Eco-friendly restaurant opens in NE

Gorkha Palace, opened earlier this month, aims to reduce waste and go green.

by Sarah Nienaber

The Northeast Park nieghborhood is now offering the cuisine of Nepal, India and Tibet at the areaâÄôs latest edition, Gorkha Palace.

Owners Rashmi Bhattachan and Sarala Kattel opened their doors Sept. 6 and say that business is going well. The restaurant, located on Fourth Street Northeast, will celebrate its grand opening in October.

Along with offering a variety of dishes that remain mostly below the $12 mark, Bhattachan and Kattel have teamed up with Eureka Recycling to become one of the first restaurants of their kind to go green.

The restaurant composts all food, paper products, cans and bottles to reduce the amount of waste produced. The businessâÄô take-out containers are also 100 percent compostable.

“It creates an awareness among the customers,” Bhattachan said. “ItâÄôs a small effort, but every little bit counts.”

First-year student Katie Follett agreed that the green efforts being made by Gorkha Palace are beneficial.

“I think itâÄôs cool that they are promoting green business near campus because the University [of Minnesota] does, too,” she said.

The owners have also made an effort to bring the freshest taste to their meals by perusing local farmers markets, which is where business originated for the two.

In the future, Gorkha Palace hopes to get fresher by collaborating with local farmers who will grow their ingredients directly, Bhattachan said. The restaurant currently offers a lunch buffet with more than 20 items that vary daily.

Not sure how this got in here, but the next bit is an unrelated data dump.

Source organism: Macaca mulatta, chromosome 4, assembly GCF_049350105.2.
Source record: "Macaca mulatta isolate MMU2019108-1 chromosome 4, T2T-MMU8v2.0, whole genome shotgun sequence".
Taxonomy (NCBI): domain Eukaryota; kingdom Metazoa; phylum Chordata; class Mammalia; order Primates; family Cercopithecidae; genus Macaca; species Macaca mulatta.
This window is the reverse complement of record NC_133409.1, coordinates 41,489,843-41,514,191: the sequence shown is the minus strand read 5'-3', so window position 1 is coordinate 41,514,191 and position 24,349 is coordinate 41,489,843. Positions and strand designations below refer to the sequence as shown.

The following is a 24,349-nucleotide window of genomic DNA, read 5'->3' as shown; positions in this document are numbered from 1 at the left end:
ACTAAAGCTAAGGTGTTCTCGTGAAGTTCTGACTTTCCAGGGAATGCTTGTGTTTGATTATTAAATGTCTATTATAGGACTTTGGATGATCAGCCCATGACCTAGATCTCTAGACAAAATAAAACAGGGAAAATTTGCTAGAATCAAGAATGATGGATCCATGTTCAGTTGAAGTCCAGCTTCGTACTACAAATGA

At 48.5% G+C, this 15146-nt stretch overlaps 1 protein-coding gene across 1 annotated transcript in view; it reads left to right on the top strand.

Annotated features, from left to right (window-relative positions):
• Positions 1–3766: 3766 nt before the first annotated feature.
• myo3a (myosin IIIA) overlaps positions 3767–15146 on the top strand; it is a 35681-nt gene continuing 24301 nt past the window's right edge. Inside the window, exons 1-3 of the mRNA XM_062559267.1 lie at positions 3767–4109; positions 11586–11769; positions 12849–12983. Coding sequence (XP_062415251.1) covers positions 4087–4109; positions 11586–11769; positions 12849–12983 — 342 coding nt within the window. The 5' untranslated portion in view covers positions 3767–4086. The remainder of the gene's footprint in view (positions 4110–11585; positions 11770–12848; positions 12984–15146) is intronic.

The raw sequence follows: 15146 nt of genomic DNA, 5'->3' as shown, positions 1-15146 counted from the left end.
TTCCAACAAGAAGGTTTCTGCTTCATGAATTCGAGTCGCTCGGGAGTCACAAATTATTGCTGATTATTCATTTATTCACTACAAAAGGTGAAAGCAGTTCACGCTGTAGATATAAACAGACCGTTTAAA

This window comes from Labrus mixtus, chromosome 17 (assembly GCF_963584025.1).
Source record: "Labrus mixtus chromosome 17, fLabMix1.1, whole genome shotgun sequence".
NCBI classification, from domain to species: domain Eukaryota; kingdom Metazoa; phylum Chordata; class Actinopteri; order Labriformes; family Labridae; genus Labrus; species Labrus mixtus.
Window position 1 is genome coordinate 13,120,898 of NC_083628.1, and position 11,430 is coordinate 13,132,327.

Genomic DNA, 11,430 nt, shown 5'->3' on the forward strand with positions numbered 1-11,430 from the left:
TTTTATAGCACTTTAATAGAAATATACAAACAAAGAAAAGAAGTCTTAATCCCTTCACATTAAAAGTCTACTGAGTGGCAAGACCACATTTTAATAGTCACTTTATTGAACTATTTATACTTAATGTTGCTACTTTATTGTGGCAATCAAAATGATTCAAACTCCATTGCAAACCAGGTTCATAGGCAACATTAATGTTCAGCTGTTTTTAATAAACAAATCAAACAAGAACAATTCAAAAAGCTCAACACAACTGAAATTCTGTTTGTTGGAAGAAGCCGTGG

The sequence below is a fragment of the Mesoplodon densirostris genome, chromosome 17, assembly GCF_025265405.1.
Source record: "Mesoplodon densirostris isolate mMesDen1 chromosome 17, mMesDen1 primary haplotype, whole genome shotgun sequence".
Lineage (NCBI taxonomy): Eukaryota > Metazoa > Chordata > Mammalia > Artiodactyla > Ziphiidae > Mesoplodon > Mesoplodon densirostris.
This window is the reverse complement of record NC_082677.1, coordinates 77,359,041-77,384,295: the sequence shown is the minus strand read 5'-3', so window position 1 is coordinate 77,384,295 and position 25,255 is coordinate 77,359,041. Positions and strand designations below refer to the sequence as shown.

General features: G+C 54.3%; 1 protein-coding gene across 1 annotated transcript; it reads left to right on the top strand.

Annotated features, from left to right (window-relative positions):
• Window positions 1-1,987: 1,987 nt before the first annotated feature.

They havenâÄôt done much in the way of advertising, either, relying mostly on word-of-mouth from those who have eaten there.

Other businesses in Northeast are happy to have a new neighbor. Jeremy Jaros, a bartender at The Bulldog Bar and Restaurant, says that he hasnâÄôt been to Gorkha Palace yet but will likely visit soon.

Bhattachan says they are pretty confident about the food and service offered in her small, but warmly decorated, restaurant. Right now the focus is to reach out to students by offering 10 percent off the lunch buffet price with a valid student identification card.

The future is promising to Bhattachan and Kattel. The two wish to expand business someday by finding space somewhere in Dinkytown.

“We want to bring fresh, local, healthy food [to Northeast],” Bhattachan said.